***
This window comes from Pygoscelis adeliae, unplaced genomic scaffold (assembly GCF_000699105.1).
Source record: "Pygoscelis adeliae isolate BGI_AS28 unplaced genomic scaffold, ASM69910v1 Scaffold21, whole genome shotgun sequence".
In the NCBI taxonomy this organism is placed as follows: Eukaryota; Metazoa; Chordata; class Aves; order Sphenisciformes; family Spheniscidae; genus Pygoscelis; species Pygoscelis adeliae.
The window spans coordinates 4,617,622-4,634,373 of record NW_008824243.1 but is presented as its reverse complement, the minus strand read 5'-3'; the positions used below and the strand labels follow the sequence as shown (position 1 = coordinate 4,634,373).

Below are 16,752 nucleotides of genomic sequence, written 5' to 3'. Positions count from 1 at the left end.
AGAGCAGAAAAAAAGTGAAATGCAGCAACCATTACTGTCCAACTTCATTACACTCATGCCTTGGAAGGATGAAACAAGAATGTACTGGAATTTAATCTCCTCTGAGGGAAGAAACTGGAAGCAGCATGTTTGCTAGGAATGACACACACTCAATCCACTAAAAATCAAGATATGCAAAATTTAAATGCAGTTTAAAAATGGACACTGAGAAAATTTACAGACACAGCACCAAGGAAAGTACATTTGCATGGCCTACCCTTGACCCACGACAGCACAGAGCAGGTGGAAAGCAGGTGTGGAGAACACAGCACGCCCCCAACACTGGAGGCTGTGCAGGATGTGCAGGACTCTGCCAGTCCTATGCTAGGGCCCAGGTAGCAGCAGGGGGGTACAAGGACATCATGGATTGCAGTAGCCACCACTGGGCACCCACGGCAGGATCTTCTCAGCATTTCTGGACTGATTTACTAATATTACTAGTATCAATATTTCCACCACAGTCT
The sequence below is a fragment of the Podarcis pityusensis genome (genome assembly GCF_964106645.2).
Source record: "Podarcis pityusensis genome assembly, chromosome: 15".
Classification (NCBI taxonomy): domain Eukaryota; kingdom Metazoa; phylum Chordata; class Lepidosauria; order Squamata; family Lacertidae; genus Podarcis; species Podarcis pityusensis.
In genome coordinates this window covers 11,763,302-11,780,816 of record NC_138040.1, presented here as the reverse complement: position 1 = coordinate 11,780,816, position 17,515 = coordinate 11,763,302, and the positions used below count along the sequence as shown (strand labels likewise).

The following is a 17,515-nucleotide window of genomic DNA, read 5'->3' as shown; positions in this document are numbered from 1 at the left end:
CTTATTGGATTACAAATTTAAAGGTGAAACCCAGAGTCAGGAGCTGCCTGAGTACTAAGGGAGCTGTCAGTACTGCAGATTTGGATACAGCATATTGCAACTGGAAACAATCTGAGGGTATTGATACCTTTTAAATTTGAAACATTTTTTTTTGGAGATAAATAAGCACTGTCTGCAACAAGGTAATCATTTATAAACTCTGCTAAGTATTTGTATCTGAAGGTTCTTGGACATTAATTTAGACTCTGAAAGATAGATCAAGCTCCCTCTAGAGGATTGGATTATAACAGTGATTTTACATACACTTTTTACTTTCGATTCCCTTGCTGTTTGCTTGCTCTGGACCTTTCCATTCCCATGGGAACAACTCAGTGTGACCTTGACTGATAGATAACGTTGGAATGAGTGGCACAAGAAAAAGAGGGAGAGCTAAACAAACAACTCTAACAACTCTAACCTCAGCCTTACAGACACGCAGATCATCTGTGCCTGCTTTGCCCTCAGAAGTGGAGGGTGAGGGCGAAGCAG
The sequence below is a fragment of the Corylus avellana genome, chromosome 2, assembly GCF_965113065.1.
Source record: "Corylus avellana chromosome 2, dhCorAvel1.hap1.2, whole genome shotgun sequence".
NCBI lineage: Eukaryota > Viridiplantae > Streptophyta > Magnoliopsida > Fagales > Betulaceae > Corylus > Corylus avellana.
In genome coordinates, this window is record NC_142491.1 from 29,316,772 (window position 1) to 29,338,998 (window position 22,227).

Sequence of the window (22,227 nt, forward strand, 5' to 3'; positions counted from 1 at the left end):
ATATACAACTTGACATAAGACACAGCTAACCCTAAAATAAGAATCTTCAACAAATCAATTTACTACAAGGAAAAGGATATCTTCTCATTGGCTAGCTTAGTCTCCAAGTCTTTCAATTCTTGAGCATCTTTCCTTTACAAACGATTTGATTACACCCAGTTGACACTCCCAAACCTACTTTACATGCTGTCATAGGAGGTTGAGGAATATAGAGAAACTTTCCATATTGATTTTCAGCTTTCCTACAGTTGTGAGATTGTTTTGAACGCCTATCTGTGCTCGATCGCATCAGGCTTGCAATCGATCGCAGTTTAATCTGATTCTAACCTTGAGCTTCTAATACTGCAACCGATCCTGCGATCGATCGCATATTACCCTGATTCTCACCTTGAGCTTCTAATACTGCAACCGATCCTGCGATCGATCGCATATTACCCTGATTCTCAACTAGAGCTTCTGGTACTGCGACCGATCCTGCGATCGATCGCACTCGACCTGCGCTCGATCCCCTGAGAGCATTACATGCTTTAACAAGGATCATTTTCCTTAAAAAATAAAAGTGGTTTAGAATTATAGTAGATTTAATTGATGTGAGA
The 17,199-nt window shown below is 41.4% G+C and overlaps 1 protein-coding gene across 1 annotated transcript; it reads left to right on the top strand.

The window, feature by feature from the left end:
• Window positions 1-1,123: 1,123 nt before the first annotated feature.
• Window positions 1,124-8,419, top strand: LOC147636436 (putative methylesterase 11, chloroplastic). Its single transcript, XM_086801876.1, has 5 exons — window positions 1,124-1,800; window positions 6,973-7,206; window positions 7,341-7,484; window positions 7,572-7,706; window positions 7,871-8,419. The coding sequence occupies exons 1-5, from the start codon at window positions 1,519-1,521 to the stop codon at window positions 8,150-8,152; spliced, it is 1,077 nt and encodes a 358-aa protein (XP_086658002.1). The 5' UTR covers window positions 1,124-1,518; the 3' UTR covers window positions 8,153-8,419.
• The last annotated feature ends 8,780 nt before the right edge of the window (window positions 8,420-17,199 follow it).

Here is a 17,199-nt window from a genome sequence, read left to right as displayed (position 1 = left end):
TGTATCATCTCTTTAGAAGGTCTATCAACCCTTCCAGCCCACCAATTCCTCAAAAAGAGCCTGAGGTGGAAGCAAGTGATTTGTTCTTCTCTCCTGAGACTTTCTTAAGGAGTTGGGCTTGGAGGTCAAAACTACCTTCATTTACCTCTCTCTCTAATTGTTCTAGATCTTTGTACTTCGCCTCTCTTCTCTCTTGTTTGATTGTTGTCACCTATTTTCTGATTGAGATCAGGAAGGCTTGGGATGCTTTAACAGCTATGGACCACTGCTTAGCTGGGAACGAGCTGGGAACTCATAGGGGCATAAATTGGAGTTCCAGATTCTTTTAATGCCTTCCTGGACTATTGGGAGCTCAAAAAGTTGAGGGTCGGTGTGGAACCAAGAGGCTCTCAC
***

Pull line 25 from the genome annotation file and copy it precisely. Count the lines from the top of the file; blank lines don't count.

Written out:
TGTATCATCTCTTTAGAAGGTCTATCAACCCTTCCAGCCCACCAATTCCTCAAAAAGAGCCTGAGGTGGAAGCAAGTGATTTGTTCTTCTCTCCTGAGACTTTCTTAAGGAGTTGGGCTTGGAGGTCAAAACTACCTTCATTTACCTCTCTCTCTAATTGTTCTAGATCTTTGTACTTCGCCTCTCTTCTCTCTTGTTTGATTGTTGTCACCTATTTTCTGATTGAGATCAGGAAGGCTTGGGATGCTTTAACAGCTATGGACCACTGCTTAGCTGGGAACGAGCTGGGAACTCATAGGGGCATAAATTGGAGTTCCAGATTCTTTTAATGCCTTCCTGGACTATTGGGAGCTCAAAAAGTTGAGGGTCGGTGTGGAACCAAGAGGCTCTCAC